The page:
I need to point out that the gun is diverse because you can interchange 20 different barrels, or 25 different calibers with one base unit. That has to make these one of the most versatile guns on the market.
It is a heavy, nice-looking and well-made duty pistol designed to last for generations. I also love that it has an equally nice and heavy-duty leather holster that is form-fitted with a latch to hold the gun securely.
Bond Arms has transformed the lowly derringer into a linebacker. ASJ
While fishing, a watersnake swam within a foot of me. This is why I carry the Snake Slayer IV. IT can readily be used as a great concealed-carry gun too.
Tueller drill principles has been taught to Cadettes and seasoned Officers/Agents throughout law enforcement nation wide, includes agencies such as the FBI and DEA. The objective is sound for teaching to a wide variety of skill level and to retain it quickly. You can view some of our past article on Tueller drill here.
But, what if the gun fighter was at an elite level in terms of competency and skills that’s off the chart like G.I. Joe. (no pun intended)The video below highlights two extremely skilled in respective arts. (knife, gun)
Doug Marcaida background is in the Filipino Martial Arts of Kali, utilizing the knife is considered the advance part of this training. Instructor Zero of Spartan 360 Tactical Defense is the Elite gun fighter, his skills as a fast shooter can be heard and seen from here to abroad.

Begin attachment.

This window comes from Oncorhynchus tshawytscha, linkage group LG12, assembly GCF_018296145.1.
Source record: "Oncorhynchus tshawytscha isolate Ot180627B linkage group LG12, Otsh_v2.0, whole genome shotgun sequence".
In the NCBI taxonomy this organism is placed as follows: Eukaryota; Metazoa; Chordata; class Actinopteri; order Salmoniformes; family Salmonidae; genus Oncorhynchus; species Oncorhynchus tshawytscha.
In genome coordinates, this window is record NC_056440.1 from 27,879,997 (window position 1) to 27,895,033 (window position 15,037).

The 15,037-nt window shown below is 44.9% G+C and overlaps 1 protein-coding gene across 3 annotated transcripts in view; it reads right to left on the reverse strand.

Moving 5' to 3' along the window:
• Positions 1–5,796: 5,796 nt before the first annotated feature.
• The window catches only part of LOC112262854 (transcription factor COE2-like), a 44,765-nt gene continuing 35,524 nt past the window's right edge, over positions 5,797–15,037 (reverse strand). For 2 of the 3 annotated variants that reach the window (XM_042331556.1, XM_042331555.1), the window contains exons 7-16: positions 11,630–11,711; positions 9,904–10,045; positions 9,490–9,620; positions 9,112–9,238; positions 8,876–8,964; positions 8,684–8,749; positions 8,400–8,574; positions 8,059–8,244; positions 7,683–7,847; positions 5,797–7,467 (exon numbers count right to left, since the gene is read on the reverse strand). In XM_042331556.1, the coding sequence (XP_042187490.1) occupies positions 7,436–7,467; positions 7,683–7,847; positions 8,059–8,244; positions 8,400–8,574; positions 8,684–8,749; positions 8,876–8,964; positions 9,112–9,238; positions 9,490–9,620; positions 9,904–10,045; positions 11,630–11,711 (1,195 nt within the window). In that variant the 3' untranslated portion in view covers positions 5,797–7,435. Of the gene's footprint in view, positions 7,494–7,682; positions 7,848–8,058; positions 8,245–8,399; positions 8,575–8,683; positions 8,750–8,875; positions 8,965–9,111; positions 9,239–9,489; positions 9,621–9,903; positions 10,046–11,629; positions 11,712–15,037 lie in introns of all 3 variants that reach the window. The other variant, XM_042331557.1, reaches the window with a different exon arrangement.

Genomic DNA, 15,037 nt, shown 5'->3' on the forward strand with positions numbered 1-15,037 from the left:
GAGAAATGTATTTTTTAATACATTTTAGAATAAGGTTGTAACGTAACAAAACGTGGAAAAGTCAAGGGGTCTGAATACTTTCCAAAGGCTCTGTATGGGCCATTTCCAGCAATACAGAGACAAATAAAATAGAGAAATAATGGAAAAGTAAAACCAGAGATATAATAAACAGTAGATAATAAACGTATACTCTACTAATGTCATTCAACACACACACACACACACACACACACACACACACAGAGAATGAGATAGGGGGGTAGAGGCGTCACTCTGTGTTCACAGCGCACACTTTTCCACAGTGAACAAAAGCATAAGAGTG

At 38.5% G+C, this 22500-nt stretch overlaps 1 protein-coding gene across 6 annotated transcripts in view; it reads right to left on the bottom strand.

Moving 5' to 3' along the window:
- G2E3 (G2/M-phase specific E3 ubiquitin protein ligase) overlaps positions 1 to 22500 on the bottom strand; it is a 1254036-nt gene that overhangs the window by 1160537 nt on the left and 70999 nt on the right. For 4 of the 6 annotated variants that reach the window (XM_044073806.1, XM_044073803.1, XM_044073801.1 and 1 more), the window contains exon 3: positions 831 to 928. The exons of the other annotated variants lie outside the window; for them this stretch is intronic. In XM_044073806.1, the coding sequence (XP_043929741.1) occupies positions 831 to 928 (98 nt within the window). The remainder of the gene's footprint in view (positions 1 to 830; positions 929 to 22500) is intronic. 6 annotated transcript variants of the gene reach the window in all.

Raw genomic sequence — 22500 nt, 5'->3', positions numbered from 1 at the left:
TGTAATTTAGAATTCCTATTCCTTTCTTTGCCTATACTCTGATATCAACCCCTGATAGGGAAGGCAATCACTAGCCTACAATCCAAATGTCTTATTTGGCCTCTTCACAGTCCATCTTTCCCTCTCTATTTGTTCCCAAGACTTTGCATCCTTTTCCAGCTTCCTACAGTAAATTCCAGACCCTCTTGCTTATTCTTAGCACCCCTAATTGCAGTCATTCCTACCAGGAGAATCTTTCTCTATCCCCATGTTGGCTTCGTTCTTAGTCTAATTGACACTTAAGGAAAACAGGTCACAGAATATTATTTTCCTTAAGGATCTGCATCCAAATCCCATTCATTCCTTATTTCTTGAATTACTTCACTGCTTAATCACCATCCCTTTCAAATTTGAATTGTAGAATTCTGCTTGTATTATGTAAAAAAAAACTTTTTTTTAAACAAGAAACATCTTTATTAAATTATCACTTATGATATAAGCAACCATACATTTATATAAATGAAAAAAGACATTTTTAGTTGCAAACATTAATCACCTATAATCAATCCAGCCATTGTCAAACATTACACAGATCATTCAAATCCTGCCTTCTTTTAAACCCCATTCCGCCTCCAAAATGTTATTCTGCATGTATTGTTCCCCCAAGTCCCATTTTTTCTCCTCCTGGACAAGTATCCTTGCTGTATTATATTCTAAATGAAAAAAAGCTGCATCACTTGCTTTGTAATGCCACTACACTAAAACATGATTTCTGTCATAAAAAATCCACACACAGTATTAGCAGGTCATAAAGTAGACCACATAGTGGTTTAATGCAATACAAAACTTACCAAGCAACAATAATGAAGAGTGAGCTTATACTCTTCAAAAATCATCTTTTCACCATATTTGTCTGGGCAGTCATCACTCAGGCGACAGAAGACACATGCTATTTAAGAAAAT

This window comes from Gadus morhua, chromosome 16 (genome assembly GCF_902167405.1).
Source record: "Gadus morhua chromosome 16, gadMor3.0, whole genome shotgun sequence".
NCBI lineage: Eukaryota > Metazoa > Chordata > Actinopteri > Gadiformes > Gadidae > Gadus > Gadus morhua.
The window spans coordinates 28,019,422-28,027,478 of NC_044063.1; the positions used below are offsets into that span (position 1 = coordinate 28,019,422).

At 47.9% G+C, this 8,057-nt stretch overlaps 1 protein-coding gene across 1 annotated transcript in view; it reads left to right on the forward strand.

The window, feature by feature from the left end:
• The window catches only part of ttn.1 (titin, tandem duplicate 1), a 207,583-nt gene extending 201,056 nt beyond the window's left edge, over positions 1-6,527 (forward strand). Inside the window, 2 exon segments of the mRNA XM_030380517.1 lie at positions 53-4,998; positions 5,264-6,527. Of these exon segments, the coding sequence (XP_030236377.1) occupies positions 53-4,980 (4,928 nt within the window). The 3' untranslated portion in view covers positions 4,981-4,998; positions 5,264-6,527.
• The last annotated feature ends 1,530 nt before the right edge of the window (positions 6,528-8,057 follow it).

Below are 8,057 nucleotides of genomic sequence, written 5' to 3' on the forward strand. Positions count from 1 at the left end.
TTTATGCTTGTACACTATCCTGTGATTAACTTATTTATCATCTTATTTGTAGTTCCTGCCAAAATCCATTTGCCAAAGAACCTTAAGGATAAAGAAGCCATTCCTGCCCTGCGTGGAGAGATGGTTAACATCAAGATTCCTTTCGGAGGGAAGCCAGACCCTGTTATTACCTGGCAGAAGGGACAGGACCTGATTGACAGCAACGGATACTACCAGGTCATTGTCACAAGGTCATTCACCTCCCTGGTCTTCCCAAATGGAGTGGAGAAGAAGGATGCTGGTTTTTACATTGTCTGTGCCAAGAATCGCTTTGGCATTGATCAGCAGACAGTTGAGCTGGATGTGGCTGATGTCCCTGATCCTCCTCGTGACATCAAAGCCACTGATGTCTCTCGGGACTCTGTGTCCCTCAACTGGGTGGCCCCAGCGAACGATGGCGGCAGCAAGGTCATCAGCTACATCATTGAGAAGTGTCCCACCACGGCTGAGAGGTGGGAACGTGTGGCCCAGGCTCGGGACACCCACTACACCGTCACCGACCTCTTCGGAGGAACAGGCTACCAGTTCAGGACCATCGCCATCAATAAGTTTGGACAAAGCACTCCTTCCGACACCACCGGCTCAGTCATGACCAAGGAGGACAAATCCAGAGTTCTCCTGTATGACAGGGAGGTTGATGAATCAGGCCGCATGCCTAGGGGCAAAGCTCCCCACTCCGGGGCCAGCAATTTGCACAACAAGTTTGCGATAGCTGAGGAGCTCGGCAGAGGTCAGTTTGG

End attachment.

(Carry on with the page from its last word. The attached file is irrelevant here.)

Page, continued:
So let’s get to the meat of this video. The instructors described the goal of this video as a learning tool to break the 21-foot rule and may only apply to one with higher skill sets. Enjoy!
The video below highlights some simple pistol drills emphasizing fast shooting for those that aspire to be at “Operative” level for any Tactical team. Zero is the head instructor of the Italy-based Spartan 360° Tactical Defense. Zero demonstrates some basic fundamentals in handling the pistol and works the Mozambique and One to One drill. Breakdown of drills are:
Chest Position – Hands holding pistol up to the chest and scan your area while being mindful of where the muzzle is facing.
Mozambique Drill – Standing 5 yards from the target, draw from the holster and put two rounds in the chest and one to the head as fast and accurately as you can.
One to One Drill – From 5 yards away, draw from the holster and fire one round, reload and fire one more round as fast as you can.